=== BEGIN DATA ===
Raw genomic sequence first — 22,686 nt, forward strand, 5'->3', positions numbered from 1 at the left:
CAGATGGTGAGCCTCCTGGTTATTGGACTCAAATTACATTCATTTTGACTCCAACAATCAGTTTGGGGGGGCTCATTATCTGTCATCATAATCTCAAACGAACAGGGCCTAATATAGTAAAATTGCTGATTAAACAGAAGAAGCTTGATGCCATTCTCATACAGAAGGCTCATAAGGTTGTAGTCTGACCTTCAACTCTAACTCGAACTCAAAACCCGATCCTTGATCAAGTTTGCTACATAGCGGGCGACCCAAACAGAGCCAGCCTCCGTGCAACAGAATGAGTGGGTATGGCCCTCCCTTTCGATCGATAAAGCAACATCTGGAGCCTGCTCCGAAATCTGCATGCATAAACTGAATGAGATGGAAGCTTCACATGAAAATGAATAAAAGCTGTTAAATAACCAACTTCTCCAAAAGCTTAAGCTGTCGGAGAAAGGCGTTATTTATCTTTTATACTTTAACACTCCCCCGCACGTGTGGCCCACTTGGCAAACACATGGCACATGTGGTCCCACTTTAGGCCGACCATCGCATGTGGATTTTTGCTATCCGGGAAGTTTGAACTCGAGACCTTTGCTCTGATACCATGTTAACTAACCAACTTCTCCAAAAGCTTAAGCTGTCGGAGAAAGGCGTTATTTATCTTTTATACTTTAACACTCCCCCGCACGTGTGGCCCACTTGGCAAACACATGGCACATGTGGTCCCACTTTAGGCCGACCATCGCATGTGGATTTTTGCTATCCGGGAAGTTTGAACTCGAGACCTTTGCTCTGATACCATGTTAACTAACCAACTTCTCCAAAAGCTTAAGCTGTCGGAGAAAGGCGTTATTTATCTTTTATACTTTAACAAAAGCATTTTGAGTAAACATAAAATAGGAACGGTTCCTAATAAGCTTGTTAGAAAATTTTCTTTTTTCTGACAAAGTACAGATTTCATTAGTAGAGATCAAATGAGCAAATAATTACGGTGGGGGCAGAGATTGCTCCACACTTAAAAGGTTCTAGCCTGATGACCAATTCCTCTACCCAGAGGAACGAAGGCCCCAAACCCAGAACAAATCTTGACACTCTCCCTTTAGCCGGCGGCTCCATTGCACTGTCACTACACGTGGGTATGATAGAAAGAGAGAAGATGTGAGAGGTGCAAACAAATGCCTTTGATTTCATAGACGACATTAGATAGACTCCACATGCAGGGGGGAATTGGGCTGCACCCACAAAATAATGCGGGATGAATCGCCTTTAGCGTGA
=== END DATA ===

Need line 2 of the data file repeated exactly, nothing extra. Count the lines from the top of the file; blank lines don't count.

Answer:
CAGATGGTGAGCCTCCTGGTTATTGGACTCAAATTACATTCATTTTGACTCCAACAATCAGTTTGGGGGGGCTCATTATCTGTCATCATAATCTCAAACGAACAGGGCCTAATATAGTAAAATTGCTGATTAAACAGAAGAAGCTTGATGCCATTCTCATACAGAAGGCTCATAAGGTTGTAGTCTGACCTTCAACTCTAACTCGAACTCAAAACCCGATCCTTGATCAAGTTTGCTACATAGCGGGCGACCCAAACAGAGCCAGCCTCCGTGCAACAGAATGAGTGGGTATGGCCCTCCCTTTCGATCGATAAAGCAACATCTGGAGCCTGCTCCGAAATCTGCATGCATAAACTGAATGAGATGGAAGCTTCACATGAAAATGAATAAAAGCTGTTAAATAACCAACTTCTCCAAAAGCTTAAGCTGTCGGAGAAAGGCGTTATTTATCTTTTATACTTTAACACTCCCCCGCACGTGTGGCCCACTTGGCAAACACATGGCACATGTGGTCCCACTTTAGGCCGACCATCGCATGTGGATTTTTGCTATCCGGGAAGTTTGAACTCGAGACCTTTGCTCTGATACCATGTTAACTAACCAACTTCTCCAAAAGCTTAAGCTGTCGGAGAAAGGCGTTATTTATCTTTTATACTTTAACACTCCCCCGCACGTGTGGCCCACTTGGCAAACACATGGCACATGTGGTCCCACTTTAGGCCGACCATCGCATGTGGATTTTTGCTATCCGGGAAGTTTGAACTCGAGACCTTTGCTCTGATACCATGTTAACTAACCAACTTCTCCAAAAGCTTAAGCTGTCGGAGAAAGGCGTTATTTATCTTTTATACTTTAACAAAAGCATTTTGAGTAAACATAAAATAGGAACGGTTCCTAATAAGCTTGTTAGAAAATTTTCTTTTTTCTGACAAAGTACAGATTTCATTAGTAGAGATCAAATGAGCAAATAATTACGGTGGGGGCAGAGATTGCTCCACACTTAAAAGGTTCTAGCCTGATGACCAATTCCTCTACCCAGAGGAACGAAGGCCCCAAACCCAGAACAAATCTTGACACTCTCCCTTTAGCCGGCGGCTCCATTGCACTGTCACTACACGTGGGTATGATAGAAAGAGAGAAGATGTGAGAGGTGCAAACAAATGCCTTTGATTTCATAGACGACATTAGATAGACTCCACATGCAGGGGGGAATTGGGCTGCACCCACAAAATAATGCGGGATGAATCGCCTTTAGCGTGA